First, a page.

Mergers and acquisitions : The key common antitakeover measures.



A merger occurs when 2 firms combine to form a single company.

The primary motives for mergers are (1) synergy, (2) tax considerations, (3) purchase of assets below their replacement costs, (4) diversification, and (5) gaining control over a larger enterprise.

In most mergers, the acquiring firm initiates action to take over the target firm.

In a business environment in which the hostile takeover has become an acceptable mode of behavior, it is equally important to have a defensive strategy as it is to have an acquisition strategy.

For the firm that wishes to remain independent, the formation of antitakeover measures is essential. The first step in the process is the determination of the vulnerabilty of a firm to a takeover.

The second step is to implement several defensive measures to remain independent.

Defensive measures fall into six categories : control, corporate restructuring, greenmail, poison pills and puts, legal defenses, and golden parachutes.

The most common antitakeover measures are :

1. « Poison Pills » which include acts of target management whose purpose is to make the target firm less appealing to the acquiring firm.

2. « Golden Parachutes » which refer to the compensation to the top management of the target firm in the event that the target firm loses control.

3. « Scorched Earth Strategy » : The sale of a profitable division or other prized assets in the target firm in order to make it less appealing to the acquiring firm.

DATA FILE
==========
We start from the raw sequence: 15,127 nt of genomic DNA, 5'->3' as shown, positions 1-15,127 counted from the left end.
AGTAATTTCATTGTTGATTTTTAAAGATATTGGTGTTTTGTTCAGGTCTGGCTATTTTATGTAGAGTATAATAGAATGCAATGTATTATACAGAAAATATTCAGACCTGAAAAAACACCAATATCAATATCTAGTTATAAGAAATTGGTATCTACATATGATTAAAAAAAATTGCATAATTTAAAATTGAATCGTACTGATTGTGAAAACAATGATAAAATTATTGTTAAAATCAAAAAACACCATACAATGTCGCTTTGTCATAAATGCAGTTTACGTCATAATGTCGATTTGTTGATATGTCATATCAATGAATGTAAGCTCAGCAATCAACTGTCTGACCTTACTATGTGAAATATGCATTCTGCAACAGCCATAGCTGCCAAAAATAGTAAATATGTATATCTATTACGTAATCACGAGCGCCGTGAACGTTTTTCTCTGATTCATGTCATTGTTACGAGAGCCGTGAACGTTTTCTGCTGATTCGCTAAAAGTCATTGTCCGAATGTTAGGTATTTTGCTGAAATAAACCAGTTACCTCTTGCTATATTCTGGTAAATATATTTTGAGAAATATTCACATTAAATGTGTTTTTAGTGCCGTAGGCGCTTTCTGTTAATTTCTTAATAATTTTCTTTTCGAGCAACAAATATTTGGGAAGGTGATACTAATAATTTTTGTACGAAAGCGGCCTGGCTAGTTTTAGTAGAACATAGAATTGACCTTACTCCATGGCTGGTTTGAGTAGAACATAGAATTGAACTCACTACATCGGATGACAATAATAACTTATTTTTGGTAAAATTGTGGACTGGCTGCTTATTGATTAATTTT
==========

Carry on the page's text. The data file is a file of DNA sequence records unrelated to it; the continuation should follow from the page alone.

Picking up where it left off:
4.  »Targeted Repurchases » or « Green Mail » : The purchase of the shares of the target firm from the acquiring firm at a premium price. A condition of the purchase is that the potential acquirer leave the target firm intact.

5. « Changes in the Corporate Charter » or « Super Majority Provision » : The corporate charter contains the laws that govern the firm, and includes provisions that govern the transfer of control. The corporate charter can be changed so that a large majority, say 80% of the shareholders must approve the merger. Because it is difficult for any group to acquire such a large percent of approval, takeovers become less likely to occur.

6. « Staggered Board » : The classification of the board of directors into groups such that only one group is reelected each year. The acquiring firm can therefore not quickly control the board of the target even after obtaining a majority of the shares.

Here’s our advice :

When it comes to Corporate Restructuring and Takeovers, a significant body of evidence indicates that « polish doesn’t change quartz into a diamond » !…

So, better to ask twice than to lose your MONEY once …